I'm thankful for the sacrifices my ancestors made. How can I neglect to do my small duty in the voting booth as an informed citizen? It's not something I take lightly. It's my responsibility to prayerfully consider and research the candidates and their party platforms. The Internet makes such research easy nowadays. There were many sites one could visit that would quiz you on your views on every topic imaginable - from social, moral, religious, economic and environmental issues to foreign policy. The sites would then show you how each candidate matched or didn't match your views on those issues. That was all useful information in making my decision. After the primaries had whittled our candidates down to two - one from each major political party - a reading of each party's platform spoke volumes to me. (I wonder how many voters read those platforms.) Add to that the fact that our next president will likely make 3 Supreme Court Justice nominations, and my decision was completely clear. As much as some like to dream about the possibility of a 3rd party candidate who would share their views and would actually have any shot at winning a presidential election, that's not a reality in 2016 America. A write-in candidate? To me, that would have been a throw-away vote. So, it was really a matter of choosing the one candidate who said they believed in most of the things I believe in and represented a party platform that was most in tune with my views. That had to be Trump.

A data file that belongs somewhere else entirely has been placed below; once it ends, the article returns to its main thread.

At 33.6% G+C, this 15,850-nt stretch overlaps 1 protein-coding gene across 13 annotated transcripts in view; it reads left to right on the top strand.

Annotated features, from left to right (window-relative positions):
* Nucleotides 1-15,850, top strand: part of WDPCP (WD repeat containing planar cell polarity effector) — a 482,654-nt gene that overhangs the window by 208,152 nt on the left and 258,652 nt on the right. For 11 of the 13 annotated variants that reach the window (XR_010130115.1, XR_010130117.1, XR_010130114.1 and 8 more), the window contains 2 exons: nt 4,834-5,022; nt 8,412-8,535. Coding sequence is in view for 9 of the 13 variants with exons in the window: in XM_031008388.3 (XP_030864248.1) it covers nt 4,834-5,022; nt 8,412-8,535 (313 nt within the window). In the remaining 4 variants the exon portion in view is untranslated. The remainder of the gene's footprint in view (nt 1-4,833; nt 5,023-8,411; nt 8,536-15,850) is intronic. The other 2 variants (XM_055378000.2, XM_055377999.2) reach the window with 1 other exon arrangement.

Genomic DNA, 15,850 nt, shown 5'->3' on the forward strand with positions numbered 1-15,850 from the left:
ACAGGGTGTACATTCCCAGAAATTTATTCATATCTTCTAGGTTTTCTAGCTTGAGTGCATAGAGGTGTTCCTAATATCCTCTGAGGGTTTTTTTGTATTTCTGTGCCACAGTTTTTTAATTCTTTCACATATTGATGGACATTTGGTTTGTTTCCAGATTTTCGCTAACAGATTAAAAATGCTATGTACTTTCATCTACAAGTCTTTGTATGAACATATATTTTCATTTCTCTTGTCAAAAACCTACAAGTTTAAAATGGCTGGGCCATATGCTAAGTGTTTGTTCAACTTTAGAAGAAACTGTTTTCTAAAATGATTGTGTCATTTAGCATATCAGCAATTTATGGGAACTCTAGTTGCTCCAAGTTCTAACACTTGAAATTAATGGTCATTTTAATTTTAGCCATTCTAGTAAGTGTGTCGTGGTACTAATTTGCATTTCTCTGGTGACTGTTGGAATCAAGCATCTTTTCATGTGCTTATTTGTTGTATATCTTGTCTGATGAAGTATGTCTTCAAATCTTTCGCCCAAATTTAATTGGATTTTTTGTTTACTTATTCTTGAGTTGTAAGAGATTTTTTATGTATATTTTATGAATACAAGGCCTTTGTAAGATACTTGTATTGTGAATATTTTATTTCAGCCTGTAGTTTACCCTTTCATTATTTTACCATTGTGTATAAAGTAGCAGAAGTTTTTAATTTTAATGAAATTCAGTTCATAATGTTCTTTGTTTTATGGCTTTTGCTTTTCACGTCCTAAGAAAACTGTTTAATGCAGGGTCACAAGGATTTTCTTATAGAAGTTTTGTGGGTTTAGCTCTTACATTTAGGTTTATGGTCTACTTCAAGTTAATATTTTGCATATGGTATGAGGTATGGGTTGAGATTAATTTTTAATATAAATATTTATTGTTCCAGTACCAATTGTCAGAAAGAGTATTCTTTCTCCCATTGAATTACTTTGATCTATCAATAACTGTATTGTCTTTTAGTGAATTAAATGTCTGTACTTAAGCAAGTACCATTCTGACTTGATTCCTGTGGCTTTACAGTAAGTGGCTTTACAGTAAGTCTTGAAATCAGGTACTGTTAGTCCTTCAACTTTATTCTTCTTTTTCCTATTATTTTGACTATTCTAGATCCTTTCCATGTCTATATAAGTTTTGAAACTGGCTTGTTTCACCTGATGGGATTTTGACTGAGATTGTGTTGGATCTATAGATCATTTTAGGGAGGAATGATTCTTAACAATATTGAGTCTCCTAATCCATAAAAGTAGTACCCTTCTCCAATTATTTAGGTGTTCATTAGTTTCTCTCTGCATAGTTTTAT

Uneducated white men in rural America are already getting the bulk of "the blame" for this election outcome. One Hollywood actor said rural America is "stupid." Yeah, he should know. He makes his living by reciting words written by other people and pretending he's someone else. I'm sure he's a genius. Well, guess what? My IQ didn't drop when we moved to the boondocks. Plus, I'm not an uneducated white man - and I have an unaltered birth certificate to prove it. Oh, and for the record, I don't "feel" like a man either - not today or any other day. No matter what Hollywood and the talking heads in the media say, I did do my research - and I do understand the severity of the issues our country is facing - and I believe that's true for the vast majority of the concerned people who voted the same way I did. I doubt if any of us are so naive as to think that any one candidate can heal all the wounds of this nation - or that they will be able to accomplish even half of what they say they want to accomplish - but we cannot let a spirit of apathy overtake us and cause us not to do our part in the voting booth or in our prayer closets. I'm thankful I'm a citizen of the United States of America - a country where I can still exercise my right to vote according to my values and beliefs.
All is well in this part of Rural America - the beautiful Keweenaw Peninsula.